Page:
MOSCOW | The Russian giant Gazprom has announced that the Nord Stream gas pipeline, which was to resume service on Saturday after maintenance, will finally be “completely” stopped until the repair of a turbine in this vital pipeline for supplying Europeans.
In a statement, Gazprom said Friday evening that it had discovered “oil leaks” in the turbine during this maintenance operation at a compressor station in Russia.
“Until the repair (…), the transport of gas via Nord Stream is completely suspended”, indicated the group, without specifying how long this repair could last.
This development will further accentuate the anxiety of Europeans, who are struggling to avoid an energy crisis this winter and accuse Moscow of using gas as a weapon to avenge Western sanctions after the Russian offensive in Ukraine.
The Gazprom group was to resume its gas deliveries on Saturday via Nord Stream, which connects Russia to northern Germany, after a new three-day interruption for these maintenance operations.
< p>Gazprom claimed to have discovered this “oil leak” during a technical inspection carried out with representatives of the German group Siemens, which manufactured the turbine.
The Russian group reports this oil leak. oil on “cables connected to speedometers of a rotor”. On Telegram, the group posted a photo showing cables surrounded by a brownish liquid.
These technical problems make it impossible to ensure “safe operation of the gas turbine engine”, maintains Gazprom, relying on a warning from the Russian Civil Industries Monitoring Agency.
Earlier in the day, the Kremlin had claimed that only one turbine was operating on site and that Nord Stream's activity was “threatened” by a shortage of spare parts due to sanctions aimed at Moscow.
Moscow claims in particular that these sanctions prevent the return of a Siemens turbine which had been sent to Canada for repair. Germany, where the turbine is located, assures that it is Russia that is blocking the return of this key piece.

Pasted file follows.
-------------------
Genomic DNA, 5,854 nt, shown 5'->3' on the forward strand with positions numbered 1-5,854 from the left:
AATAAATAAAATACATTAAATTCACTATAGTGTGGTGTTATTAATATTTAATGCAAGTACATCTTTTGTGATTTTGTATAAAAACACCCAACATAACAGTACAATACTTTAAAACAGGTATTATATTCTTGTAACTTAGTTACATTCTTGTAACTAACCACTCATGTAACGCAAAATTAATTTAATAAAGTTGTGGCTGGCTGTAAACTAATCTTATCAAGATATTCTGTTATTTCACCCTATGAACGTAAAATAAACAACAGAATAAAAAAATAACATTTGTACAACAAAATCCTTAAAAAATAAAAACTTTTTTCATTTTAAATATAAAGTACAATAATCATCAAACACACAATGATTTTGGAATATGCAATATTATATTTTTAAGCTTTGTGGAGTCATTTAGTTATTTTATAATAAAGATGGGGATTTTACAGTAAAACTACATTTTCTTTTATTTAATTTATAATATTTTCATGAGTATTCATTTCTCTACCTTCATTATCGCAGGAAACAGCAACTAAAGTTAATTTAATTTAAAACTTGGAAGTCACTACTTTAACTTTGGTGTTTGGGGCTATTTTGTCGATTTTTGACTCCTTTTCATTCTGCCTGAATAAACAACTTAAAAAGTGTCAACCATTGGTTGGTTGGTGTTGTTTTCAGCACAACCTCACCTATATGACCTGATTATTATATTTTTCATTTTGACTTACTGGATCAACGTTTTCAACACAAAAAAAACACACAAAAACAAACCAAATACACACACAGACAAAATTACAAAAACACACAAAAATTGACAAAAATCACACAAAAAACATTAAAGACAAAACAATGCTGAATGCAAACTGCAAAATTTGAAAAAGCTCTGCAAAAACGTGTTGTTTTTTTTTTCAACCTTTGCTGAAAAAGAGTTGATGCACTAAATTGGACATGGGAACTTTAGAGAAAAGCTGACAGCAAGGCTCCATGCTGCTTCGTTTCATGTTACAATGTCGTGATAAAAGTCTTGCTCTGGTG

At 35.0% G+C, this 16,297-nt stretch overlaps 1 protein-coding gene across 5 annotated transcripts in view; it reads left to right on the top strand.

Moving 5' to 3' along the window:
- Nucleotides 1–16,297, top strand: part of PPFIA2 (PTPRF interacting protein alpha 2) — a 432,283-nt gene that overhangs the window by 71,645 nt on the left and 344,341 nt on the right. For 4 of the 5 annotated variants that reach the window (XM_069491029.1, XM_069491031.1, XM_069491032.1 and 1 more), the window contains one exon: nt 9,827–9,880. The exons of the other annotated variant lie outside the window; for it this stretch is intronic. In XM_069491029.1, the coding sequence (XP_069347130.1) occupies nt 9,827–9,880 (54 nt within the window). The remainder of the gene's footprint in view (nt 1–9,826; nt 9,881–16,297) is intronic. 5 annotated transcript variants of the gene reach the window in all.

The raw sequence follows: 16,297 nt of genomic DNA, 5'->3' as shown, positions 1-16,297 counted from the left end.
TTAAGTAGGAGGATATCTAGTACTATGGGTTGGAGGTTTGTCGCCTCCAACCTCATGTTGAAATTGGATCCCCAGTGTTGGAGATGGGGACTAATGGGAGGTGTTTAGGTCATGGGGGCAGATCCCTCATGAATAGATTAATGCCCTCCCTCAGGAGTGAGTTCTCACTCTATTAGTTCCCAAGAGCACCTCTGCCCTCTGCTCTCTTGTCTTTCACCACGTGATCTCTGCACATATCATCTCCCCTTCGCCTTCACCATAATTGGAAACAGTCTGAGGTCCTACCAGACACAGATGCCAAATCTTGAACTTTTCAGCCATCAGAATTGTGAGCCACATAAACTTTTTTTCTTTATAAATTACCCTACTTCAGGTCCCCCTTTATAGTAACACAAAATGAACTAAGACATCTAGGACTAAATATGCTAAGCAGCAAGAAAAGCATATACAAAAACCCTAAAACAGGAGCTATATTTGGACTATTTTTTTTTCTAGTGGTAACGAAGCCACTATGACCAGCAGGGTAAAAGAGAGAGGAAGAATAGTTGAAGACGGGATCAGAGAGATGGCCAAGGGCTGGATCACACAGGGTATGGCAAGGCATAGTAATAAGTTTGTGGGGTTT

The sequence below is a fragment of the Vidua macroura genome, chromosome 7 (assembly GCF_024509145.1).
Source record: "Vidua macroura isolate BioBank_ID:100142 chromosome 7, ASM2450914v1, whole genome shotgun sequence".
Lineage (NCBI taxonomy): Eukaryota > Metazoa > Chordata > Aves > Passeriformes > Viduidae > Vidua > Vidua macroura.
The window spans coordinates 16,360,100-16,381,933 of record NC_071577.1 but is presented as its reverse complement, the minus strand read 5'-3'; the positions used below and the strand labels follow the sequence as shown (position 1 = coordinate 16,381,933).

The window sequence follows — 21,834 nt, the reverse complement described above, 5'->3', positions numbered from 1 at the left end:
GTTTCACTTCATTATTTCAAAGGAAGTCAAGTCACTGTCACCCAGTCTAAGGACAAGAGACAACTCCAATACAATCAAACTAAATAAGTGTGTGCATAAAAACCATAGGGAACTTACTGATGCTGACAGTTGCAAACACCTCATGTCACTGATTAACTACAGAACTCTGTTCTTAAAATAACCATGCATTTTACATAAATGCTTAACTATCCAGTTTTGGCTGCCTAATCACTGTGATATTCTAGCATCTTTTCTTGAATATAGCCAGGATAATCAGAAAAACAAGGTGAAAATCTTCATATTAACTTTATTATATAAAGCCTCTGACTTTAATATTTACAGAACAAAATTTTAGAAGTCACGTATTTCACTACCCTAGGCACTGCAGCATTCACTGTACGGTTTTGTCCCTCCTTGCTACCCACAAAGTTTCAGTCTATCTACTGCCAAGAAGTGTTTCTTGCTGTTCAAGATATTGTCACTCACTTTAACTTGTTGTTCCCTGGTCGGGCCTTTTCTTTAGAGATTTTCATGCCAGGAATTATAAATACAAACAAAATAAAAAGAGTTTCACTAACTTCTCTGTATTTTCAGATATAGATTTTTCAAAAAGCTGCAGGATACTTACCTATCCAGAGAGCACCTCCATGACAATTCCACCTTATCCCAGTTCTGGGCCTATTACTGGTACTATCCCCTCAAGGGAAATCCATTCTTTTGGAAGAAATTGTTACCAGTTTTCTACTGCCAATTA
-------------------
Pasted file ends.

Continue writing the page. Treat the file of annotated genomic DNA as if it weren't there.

Winter is coming…
Since the start of the Kremlin's military intervention in Ukraine at the end of February, Russia has already stopped its gas supplies, via other pipelines, to several European Union countries, such as Bulgaria and Poland.
And, in July, Gazprom had already carried out ten days of maintenance work on the Nord Stream gas pipeline which was then restarted, but with a further drop in deliveries.
A German official had called this week's interruption “technically incomprehensible”, seeing it as a political maneuver by Russia.
“We can no longer trust Russia or Gazprom” to respect their commitments on gas deliveries, repeated this week the Minister of the Economy, Robert Habeck.
It now seems that the fears of a total stoppage of Russian deliveries at the approach of the are confirmed.
To compensate for the missing quantities, Europeans are trying to find other suppliers and reduce their consumption against a backdrop of exploding gas prices on the markets and the specter of recession.
A total cut Russian gas could cut French growth by one point, estimated the Minister of the Economy, Bruno Le Maire.
In Germany, activity should contract in the second half, weighed down by the impact of soaring energy prices on the powerful industrial sector.
In Europe's largest economy, however, the threat of a gas shortage this winter seems to be receding. The country is struggling to reduce its dependence on Russia, which still reached 55% of gas imports in February.
Plans to install several floating terminals to import liquefied natural gas (LNG) experienced a marked acceleration in Germany: the first two units should come into operation this winter.
A diversification that “will help to get through the winter without major disruptions”, according to the German Ministry of the Economy.< /p>